1. The whole job hadn’t been thoroughly planned as well as it could have been all the way through
2. We had to spend a significant additional amount of money in underpinning the property and then had to underpin the underpinning, which we had no choice but to do
3. Some of our specification changed throughout the build and added extra costs and time
4. However, the biggest cost was overrunning in the time frame we had set ourselves. Lots of small things that add up and add a lot of time; and as we know, time costs money.
Can you give us an overview of the interior and exterior finished space?
As the project evolved it became three separate projects. The first was completely ripping out the old cellar space which was part of the original house and transforming it into a cinema and games room. The cellar was made up of four small rooms so we removed them all to create two separate areas (cinema and games room). This included damp-proofing/tanking all the walls and laying a new concrete floor which was overlaid with an engineered oak floor and new plasterboard on the walls and ceilings. We also had a state-of-the-art automated lighting system installed so we can control all the lights from our iPhones or iPad. We can even create scenes so that when a movie starts, it automatically dims the lights. It even turns them back on if you pause or stop the film.
The second part was to create a large living space that we could entertain in. This includes a sitting room, dining area, bar and bathroom. The main focus for this was that it would be for the whole family to use and encompassed the newly-built garden space with a free-flowing transition from the inside to out. This was achieved by fitting floor-to-ceiling glass sliding doors which cover the entire width of the room.
Finally, the garden was refurbished and this was where the project really began to take shape. This changed from three terraces (two of which were unusable) into a large area for the kids to run around and play together with a glass balustrade so we could make the most of our fantastic river views. We also added a new patio with a hot tub for use all year round.
Is the finished space everything you hoped it would be?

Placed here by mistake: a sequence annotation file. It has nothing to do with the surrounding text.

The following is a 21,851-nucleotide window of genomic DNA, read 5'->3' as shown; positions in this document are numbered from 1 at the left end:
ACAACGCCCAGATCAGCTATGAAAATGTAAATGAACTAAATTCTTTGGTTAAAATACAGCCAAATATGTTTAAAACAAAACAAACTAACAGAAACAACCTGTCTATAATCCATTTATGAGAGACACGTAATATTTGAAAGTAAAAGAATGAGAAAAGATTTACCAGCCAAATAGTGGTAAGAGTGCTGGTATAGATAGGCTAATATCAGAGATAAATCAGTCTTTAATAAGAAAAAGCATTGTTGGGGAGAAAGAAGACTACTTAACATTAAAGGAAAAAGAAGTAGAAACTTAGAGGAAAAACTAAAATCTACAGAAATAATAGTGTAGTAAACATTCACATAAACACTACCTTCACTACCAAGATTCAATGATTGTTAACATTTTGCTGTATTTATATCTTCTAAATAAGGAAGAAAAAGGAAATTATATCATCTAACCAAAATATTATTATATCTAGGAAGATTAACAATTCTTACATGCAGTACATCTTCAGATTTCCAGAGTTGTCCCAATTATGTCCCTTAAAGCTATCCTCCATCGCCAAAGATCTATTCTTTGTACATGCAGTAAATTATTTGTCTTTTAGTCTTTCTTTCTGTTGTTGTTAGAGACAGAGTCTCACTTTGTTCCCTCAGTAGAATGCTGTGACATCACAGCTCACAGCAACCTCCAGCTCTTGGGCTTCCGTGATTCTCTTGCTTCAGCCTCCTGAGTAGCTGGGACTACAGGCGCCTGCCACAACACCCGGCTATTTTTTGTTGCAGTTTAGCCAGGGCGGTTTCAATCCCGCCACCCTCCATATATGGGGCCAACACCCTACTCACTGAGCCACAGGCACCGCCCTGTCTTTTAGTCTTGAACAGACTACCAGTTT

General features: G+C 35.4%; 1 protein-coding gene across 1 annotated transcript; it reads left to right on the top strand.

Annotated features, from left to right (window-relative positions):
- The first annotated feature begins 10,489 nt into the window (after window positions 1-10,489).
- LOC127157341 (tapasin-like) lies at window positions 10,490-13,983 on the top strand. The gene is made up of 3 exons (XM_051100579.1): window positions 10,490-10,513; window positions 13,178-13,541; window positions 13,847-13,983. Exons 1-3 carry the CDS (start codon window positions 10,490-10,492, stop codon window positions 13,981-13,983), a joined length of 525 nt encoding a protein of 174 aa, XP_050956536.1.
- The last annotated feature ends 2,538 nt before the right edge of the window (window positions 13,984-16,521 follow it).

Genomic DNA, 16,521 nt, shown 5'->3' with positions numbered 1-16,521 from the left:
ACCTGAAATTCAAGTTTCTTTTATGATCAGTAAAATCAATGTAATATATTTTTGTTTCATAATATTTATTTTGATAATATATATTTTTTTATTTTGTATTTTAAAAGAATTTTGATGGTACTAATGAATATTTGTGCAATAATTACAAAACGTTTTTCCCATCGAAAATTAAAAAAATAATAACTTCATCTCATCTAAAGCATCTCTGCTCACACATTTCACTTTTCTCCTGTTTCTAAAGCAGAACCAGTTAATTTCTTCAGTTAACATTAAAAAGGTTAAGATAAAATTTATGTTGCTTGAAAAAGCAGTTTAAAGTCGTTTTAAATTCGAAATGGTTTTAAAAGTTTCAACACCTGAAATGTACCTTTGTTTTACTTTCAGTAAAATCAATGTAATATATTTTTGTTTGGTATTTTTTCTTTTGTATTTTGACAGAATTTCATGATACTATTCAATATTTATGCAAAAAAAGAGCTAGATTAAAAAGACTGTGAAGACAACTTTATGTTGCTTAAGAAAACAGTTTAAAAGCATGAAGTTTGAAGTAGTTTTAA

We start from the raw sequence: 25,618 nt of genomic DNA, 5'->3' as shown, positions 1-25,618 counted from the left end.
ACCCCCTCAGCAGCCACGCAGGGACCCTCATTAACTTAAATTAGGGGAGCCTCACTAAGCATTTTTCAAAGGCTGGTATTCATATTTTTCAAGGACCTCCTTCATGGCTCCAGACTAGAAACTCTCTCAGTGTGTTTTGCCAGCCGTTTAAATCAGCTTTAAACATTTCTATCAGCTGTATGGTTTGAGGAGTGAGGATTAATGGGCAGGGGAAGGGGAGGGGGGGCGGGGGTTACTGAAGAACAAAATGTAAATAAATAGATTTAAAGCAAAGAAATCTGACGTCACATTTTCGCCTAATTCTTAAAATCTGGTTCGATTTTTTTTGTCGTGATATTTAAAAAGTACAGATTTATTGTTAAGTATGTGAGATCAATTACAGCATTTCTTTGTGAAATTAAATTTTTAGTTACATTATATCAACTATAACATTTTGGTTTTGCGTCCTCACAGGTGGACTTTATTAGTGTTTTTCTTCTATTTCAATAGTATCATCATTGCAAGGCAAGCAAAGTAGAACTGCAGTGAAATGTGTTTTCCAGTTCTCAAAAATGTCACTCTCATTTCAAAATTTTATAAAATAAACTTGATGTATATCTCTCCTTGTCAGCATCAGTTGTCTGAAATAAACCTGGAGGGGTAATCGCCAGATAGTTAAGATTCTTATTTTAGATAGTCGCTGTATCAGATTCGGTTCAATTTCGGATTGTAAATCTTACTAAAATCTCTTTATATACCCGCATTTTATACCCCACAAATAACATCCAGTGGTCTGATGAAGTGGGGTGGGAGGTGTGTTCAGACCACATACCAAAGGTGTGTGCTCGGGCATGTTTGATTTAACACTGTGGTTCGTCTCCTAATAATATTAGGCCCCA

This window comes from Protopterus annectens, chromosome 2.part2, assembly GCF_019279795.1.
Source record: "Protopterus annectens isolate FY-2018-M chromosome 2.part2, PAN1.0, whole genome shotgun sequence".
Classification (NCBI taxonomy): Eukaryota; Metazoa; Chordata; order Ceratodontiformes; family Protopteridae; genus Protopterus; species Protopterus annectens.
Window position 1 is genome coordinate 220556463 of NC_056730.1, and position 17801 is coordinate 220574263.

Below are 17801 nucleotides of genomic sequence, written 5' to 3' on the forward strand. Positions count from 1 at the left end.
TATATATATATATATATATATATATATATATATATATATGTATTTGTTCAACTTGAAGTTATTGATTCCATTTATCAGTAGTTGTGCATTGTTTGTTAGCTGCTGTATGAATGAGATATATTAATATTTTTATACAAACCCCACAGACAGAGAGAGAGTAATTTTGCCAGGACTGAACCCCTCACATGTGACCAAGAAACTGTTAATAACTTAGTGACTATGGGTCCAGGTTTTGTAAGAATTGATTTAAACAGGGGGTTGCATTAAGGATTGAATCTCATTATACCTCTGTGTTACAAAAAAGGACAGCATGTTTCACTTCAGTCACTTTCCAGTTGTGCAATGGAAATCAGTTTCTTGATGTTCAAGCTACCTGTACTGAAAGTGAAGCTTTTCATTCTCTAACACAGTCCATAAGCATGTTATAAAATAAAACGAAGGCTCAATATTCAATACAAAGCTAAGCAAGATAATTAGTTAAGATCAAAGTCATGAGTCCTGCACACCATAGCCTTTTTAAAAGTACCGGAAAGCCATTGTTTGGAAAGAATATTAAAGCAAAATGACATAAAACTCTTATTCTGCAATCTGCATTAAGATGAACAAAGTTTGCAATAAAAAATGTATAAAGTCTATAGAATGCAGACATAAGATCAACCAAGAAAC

Yes, and more. We still have a few things to add, but the amount of pleasure we’ve already enjoyed this year far outweighs the pain of the build. I would like to have come in a bit closer to the budget, but we always knew that this was a lifestyle choice, not a money-making project.
What’s your favourite room and why?
My favourite room is the cinema room. I remember when we first bought the house in 2005; I dreamt that I would convert the then damp, dark and unsightly cellar into what we’ve just created and the kids love it too. We all have our favourite movie posters on the walls and they watch movies with their friends or I invite the boys around for the ‘big fight’ or footy match with a few beers. I love being the host and this way I don’t even have to leave the house – perfect!
Is there anything that you would have done differently?
If I had my time again I would have made sure that we’d planned better and had a schedule of works from the start, but you live and learn and the pain and expense soon drift away after a few great parties and the enjoyment the kids get from it.
Would you do the whole thing again?
Yes, but I’ve learned a lot from this process so I’m confident that I would do a few things differently. Whilst we feel the end result is great, we could have done things in a better order to save time and money.
What advice would you offer to anyone looking to renovate or self-build?
Make sure you plan, plan and plan again. The devil is in the detail, so it’s vitally important that you get everything lined up and your specification decided on prior to starting the build. Whilst we did invest in using a great team – including the main contractors, architect, structural engineers and tradesmen – if you haven’t planned everything, and in the right order, it can start to cost you time and money. Secondly, stick to your guns; if there is something that you want and you’re told it can’t be done, research yourself and persevere. It’s amazing what you can find out online and then all of a sudden it can be done. Finally, engage with the guys on site, and not just the project manager. Whilst he/she can give some great advice, I found that the tradesmen equally came up with some fantastic solutions to problems that occurred during the build.